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Why We Need “Developer-First” Application Security

I recently did a podcast with Security Weekly that highlights developer-first application security. A recent survey that we conducted shows that, despite increasing pressure for accelerated release cycles, developers actually are interested in security.

The main challenge, however, is that the current application security testing (AST) tools in place at most organizations are not developer-centric. Getting accurate AST results from these tools depends on human security experts for triage and analysis before making recommendations to developers. This workflow slows down pipelines and cannot scale to support the demands of today’s software development life cycle (SDLC).

Modern software development prioritizes delivering value through software into production applications and application programming interfaces (APIs). This is out of necessity—the companies that are best at this will dominate in their categories. Businesses in every industry today have an insatiable hunger for new or improved applications that accelerate production, solve problems, or enhance business agility. As a result, most organizations (79%) report that developers are under increasing pressure to shorten release cycles.

But while software developers need to push things faster, the legacy tools for AST used in most organizations were not designed to keep pace with the intense demands of modern development cycles. This incompatibility has reached a breaking point where developers are often forced to choose meeting release deadlines over performing security scans.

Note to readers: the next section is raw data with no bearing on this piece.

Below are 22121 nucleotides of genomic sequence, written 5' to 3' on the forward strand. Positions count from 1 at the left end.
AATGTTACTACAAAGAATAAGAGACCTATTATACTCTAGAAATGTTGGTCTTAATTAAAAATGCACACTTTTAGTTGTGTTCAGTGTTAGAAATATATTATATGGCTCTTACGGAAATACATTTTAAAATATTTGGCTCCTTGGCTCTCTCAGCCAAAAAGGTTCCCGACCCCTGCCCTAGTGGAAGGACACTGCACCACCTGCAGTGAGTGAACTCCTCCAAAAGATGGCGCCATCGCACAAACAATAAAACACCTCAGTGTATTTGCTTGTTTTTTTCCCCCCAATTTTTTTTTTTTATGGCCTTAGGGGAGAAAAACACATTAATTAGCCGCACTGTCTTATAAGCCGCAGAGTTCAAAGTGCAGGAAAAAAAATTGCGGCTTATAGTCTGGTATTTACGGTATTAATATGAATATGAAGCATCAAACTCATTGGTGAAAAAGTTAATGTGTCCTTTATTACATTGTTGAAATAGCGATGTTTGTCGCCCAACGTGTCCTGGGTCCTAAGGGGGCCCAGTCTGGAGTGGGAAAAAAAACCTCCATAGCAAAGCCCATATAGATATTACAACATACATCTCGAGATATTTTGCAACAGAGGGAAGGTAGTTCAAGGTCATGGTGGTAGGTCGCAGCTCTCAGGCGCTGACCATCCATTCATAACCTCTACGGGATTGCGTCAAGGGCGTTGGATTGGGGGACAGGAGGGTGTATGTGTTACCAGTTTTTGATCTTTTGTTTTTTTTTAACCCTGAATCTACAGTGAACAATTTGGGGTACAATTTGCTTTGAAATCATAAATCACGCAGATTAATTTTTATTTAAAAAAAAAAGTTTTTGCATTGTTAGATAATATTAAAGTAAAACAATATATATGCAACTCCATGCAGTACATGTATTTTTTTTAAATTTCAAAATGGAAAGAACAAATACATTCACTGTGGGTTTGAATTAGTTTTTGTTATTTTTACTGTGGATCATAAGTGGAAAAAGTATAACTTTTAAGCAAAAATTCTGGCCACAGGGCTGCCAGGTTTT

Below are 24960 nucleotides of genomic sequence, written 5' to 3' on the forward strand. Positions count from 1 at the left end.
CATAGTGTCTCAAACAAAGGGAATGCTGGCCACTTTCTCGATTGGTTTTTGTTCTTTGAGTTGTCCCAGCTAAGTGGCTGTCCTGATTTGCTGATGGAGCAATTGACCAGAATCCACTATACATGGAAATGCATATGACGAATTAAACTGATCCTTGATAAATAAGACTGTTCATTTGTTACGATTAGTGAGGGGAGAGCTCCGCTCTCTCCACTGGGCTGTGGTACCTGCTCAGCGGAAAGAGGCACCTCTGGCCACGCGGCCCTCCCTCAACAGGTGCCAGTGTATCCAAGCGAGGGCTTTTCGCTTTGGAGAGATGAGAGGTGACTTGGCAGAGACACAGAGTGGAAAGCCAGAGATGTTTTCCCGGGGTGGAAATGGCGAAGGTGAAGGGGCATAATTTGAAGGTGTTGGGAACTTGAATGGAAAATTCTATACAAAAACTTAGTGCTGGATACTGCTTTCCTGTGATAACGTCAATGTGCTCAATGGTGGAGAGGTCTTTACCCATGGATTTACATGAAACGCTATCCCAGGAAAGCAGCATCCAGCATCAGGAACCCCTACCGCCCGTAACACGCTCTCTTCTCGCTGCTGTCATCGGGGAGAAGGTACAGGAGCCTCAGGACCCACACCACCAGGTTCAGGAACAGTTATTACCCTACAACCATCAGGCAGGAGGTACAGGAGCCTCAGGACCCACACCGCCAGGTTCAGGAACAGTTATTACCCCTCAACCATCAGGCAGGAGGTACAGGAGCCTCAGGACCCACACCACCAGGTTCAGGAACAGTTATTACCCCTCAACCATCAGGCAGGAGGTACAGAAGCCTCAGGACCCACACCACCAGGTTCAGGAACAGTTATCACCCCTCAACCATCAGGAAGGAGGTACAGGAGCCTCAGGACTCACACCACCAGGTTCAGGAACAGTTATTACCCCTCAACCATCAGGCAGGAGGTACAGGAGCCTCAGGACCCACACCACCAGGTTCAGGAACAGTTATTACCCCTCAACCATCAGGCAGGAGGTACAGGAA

Speed is the new normal for application developers. And so we need security tools that allow developers to do their job normally.

Security Designed for Modern Development

If speed is table stakes for security to become an asset to developers, then we need to understand why today’s system is broken. Current testing depends on security experts to run scans on each application. Scans take a long time to run and they generate high volumes of false-positive alerts. Once the security team sorts through the noisy report results and sends back remediation recommendations, developers must stop their forward progress and go back to what they were working on days, weeks, or months before to make the necessary changes. This disjointed workflow has a huge impact on operational efficiency and the organization’s ability to meet delivery deadlines.